Available in one body style, a two-door hardtop, the Javelin came in base and more premium SST models. Standard engines were a 232 cu in (3.8 L) straight-6 or a 290 cu in (4.8 L) 2-barrel carburetor V8. Optional was a 343 cu in (5.6 L) V8 in regular gasoline two-barrel, or high-compression, premium-fuel four-barrel versions. Racing driver Gordon Johncock described the Javelin as "a nice, all'-round blend of features ... stacks up as a roomy, comfortable, peppy and handsome example of a so-called "pony car"..." and after his road test "wanted to take it home."
With its standard engine, the Javelin cruised at 80 miles per hour (129 km/h), while the smallest 290 cu in (4.8 L) V8 boosted top speed to 100 miles per hour (161 km/h). A three-speed "Shift-Command" automatic transmission was optional with a center console-mounted. Forward settings included "1", "2", and a "D" mode that was fully automatic. The driver could shift manually through all three gears by starting out in "1" for first-gear with no upshift, the "2" setting for second-gear with no upshift, and finally selecting "D" for the top gear.
The optional "Go Package" included a four-barrel carbureted 343 cu in (5.6 L) V8, power front disc brakes, heavy-duty suspension, dual exhausts with chromed rear ends, wide body-side stripes, and E70x14 red-line tires mounted on chrome-plated "Magnum 500" styled road wheels. A 343 Go Pac Javelin delivered the 60 miles per hour (97 km/h) dash in eight seconds and a top speed approaching 120 miles per hour (193 km/h), as well as taking 15.4 seconds for a quarter-mile dragstrip. The largest engine in the first few months of 1968 production was "a 5.6 litre V-8 that delivered 284 SAE bhp, which made the car dangerously fast."In mid-1968, the new AMX 390 cu in (6.4 L) engine was offered on the Javelin as a "Go-package" option with a floor mounted automatic or manual 4-speed transmission. "Its impressive 315 hp (235 kW; 319 PS) and 425 pound-feet (576 N·m) of torque could send the Javelin from zero to 60 miles per hour (97 km/h) in the seven-second range."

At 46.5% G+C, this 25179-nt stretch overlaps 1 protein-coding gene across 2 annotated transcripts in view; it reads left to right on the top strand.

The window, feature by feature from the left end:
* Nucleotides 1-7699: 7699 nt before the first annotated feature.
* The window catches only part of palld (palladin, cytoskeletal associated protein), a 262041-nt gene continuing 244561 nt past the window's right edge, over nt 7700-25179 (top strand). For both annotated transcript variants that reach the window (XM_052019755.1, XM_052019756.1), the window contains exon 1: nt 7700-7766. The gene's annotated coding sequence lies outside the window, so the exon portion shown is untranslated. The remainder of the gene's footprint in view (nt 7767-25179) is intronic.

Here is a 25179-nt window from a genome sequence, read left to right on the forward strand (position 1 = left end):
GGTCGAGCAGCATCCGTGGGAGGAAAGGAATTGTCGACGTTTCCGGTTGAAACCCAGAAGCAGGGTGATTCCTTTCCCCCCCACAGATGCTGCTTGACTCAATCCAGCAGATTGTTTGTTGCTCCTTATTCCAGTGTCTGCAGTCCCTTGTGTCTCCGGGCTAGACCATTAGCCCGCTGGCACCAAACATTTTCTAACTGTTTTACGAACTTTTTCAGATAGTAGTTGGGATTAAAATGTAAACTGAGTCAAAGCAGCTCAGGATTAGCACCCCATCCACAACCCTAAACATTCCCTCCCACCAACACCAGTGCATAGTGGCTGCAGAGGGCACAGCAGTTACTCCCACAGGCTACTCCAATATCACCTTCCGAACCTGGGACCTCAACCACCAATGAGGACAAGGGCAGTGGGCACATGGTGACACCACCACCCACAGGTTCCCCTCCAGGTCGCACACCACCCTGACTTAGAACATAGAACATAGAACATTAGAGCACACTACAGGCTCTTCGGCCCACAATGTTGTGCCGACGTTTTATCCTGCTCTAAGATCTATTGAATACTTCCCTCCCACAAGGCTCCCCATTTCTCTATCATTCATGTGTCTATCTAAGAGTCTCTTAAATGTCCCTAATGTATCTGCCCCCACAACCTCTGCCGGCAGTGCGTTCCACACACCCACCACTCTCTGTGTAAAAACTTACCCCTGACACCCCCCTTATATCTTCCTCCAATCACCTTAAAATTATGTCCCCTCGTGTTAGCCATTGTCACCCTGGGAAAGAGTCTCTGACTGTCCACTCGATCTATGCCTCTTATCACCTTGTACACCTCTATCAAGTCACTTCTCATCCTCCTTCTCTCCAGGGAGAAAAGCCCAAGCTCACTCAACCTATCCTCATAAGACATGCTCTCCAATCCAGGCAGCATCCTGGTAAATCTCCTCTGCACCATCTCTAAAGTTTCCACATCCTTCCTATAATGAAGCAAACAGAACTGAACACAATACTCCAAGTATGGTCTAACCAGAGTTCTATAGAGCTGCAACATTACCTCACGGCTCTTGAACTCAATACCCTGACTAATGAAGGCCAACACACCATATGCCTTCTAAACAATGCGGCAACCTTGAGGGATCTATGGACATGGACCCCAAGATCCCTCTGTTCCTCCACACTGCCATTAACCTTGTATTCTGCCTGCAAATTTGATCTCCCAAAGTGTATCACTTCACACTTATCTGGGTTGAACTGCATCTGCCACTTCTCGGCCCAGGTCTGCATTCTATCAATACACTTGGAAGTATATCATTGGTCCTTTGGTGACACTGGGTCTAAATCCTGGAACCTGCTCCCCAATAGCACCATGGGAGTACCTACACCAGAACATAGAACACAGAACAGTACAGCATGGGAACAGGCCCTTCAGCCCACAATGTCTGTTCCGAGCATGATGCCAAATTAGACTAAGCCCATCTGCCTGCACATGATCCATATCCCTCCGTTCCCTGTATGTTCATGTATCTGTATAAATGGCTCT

American Motors also supported the AMX and Javelin muscle-models with a range of factory-approved "Group 19" dealer-installed performance accessories. These included among others, dual four-barrel cross-ram intake manifolds, high performance camshaft kits, needle-bearing roller rocker arms, and dual-point ignition.
The Javelin was on target for younger market segment. The average age of the "first 1,000 Javelin buyers was 29 — a full ten years under the median for all AMC customers." The Javelin's marketing campaign was created by Mary Wells Lawrence of Wells, Rich, and Greene Inc. was innovative and daring in its approach. Print and TV advertements violated the traditional convention of not attacking the competition, and some ads compared the AMC Javelin to the Ford Mustang side by side, as well as showing the Mustang being beaten to pieces with sledgehammers.
The car was longer and roomier than its competition (Ford Mustang, Chevrolet Camaro, and Plymouth Barracuda), and the Javelin's styling was arguably the cleanest of the lot. With its exciting and beautiful shape, the Javelin sold like "hotcakes" with a total production of 55,125 for the 1968 model year.